Consequences of Bear Market: Robinhood Cuts Jobs
The collapse of the cryptocurrency market and poor economic circumstances are cited as reasons for cutting roughly a quarter of the personnel at Robinhood, the trading platform that earned recognition for enabling novice stock investors to participate in the market.
As a result of the downturn in the cryptocurrency market, the firm said it would be laying off approximately a quarter of its workforce. In its second wave of layoffs this year, online brokerage Robinhood has eliminated 23 percent of its personnel. CEO and co-founder Vlad Tenev stated in a blog post that the company-wide layoffs are "part of a bigger organizational restructure," although the cutbacks mostly impact responsibilities in operations, marketing, and program management. According to Tenev, the company realized that the 9 percent staff reduction in April "did not go far enough" when inflation and the crypto market meltdown were taken into consideration.
New general managers will be given wide responsibilities for all of the company's activities, Tenev stated in a press statement. After the all-hands meeting, he explained, workers would be notified through email and Slack whether or not they were being let go or still had a job.
Earlier this year, Robinhood fired off 9 percent of its workforce, but Tenev claimed the cutbacks "did not go far enough." It was a result of deteriorating economic circumstances and the demise of cryptocurrency, he said.
What happens with Robinhood?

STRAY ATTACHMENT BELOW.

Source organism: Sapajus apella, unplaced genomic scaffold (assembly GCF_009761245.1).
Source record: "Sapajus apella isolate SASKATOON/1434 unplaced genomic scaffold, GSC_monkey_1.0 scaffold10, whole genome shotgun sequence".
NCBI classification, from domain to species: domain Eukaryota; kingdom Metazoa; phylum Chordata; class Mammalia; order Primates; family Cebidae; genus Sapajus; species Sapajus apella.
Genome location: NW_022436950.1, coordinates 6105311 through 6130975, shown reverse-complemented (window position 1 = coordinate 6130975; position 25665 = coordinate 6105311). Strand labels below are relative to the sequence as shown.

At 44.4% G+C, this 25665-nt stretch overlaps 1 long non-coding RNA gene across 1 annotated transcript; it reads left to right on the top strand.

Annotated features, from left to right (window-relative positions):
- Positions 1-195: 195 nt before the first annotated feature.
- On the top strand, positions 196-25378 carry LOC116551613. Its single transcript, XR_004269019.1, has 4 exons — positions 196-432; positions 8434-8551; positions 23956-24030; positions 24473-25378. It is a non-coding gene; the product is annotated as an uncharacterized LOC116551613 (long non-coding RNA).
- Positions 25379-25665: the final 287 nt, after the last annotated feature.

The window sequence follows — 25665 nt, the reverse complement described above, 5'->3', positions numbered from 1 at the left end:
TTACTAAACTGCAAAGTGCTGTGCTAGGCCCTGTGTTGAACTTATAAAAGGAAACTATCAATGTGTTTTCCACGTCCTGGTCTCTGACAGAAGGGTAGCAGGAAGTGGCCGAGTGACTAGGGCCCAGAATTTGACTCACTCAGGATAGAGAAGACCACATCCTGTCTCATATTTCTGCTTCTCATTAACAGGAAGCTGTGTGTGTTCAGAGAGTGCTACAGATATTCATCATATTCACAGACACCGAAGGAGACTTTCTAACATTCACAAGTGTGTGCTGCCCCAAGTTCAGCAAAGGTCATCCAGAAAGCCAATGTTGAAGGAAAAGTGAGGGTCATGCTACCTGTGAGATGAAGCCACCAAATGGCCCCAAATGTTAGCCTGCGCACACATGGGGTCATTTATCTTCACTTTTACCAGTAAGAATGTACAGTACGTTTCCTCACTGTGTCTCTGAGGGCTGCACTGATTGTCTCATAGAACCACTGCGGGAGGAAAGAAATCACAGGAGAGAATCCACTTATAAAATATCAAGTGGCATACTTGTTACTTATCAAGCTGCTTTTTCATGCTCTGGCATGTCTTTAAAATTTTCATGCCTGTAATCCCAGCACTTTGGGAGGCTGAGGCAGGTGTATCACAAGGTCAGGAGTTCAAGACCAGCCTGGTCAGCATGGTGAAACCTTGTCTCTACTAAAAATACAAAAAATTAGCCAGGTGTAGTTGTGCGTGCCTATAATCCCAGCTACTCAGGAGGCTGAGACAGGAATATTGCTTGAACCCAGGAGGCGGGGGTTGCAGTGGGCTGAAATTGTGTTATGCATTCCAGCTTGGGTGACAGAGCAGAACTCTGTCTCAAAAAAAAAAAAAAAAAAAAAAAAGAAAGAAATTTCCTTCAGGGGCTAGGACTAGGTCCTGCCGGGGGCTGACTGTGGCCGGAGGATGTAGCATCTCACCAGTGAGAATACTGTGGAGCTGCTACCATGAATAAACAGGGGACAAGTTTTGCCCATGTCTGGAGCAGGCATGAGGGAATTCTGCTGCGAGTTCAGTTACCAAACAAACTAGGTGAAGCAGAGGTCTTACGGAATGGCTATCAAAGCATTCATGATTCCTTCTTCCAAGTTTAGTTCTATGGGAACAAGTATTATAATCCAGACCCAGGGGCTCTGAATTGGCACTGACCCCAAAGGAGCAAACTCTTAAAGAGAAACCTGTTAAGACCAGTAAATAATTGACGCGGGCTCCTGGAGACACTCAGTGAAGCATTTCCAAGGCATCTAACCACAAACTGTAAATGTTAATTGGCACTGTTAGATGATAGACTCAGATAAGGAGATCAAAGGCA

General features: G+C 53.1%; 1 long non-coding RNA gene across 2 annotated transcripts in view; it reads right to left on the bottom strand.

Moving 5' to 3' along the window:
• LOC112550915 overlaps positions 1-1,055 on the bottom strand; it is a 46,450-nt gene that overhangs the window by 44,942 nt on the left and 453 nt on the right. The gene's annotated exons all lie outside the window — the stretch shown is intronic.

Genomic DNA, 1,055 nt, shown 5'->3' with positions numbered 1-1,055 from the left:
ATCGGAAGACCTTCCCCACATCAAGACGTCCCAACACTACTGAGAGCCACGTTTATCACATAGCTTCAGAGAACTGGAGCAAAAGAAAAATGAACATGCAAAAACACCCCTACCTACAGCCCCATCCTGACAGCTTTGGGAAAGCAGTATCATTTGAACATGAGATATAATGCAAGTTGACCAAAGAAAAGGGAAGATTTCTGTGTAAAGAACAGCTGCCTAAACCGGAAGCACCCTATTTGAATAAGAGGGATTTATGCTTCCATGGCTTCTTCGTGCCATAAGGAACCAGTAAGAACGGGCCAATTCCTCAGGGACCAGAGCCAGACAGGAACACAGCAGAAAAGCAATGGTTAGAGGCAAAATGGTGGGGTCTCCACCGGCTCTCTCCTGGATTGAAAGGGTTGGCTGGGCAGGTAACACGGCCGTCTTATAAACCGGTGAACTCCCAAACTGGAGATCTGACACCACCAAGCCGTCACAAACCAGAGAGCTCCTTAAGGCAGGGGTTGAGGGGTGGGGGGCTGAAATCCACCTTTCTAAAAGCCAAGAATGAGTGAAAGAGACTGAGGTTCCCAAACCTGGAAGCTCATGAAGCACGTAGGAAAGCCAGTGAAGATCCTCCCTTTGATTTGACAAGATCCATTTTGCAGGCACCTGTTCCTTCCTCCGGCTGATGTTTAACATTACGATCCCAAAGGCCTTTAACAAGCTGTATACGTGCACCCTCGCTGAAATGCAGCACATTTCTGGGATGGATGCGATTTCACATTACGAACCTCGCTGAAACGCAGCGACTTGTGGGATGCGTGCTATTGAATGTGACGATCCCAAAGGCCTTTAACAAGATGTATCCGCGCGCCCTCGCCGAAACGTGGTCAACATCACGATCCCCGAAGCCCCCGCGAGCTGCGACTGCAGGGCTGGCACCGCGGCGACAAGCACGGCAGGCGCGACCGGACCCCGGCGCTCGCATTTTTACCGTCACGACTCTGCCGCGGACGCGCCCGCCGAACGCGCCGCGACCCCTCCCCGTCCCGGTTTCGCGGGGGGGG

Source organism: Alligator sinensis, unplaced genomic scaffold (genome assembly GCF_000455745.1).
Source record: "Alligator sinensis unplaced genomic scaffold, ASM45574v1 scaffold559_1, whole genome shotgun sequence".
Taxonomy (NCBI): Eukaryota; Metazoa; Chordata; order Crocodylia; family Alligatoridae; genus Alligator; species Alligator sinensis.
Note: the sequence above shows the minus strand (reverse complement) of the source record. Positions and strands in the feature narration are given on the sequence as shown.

Earlier this year, Robinhood said that it was cutting 9 percent of its personnel since the company's rapid development had resulted in the creation of certain redundant positions and tasks. During the Covid-19 epidemic, Robinhood's user-friendly interface was a big popularity with young investors trading from home on cryptocurrencies and equities like GameStop Corp. At the time, borrowing rates were near zero, tech businesses were flourishing, and stimulus packages from the federal government were boosting the economy.
However, this year's market collapse has severely harmed Robinhood's prospects. In 2021, the business raised about $2 billion in a high-profile initial public offering, but its shares have since plummeted by more than 70 percent.
Due to a rise in cryptocurrency transactions and net interest, Robinhood's overall net revenue grew from $299 million to $318 million in the second quarter. The second-quarter sales of $565 million in 2021 was a far cry from this year's $325 million.
Monthly active users and assets in custody both fell, according to the data. CEO Vlad Tenev said in a blog post that the initial employee cut "did not go far enough" a few months ago.
"As CEO, I authorized and accepted responsibility for our aggressive personnel trajectory – this is on me," he wrote. The new environment necessitates a higher level of personnel than was previously considered necessary.
As retail trading looked to lose momentum, Robinhood's expansion slowed. In July 2021, the firm went public at a share price of $38 and saw its shares rise to an all-time high of $85 in its first month of trading. Also, it's no secret that FTX CEO Sam Bankman-Fried recently spent $650 million for a 7.6 percent interest in Robinhood, but currently things look a bit harsh for a infamed fintech company.
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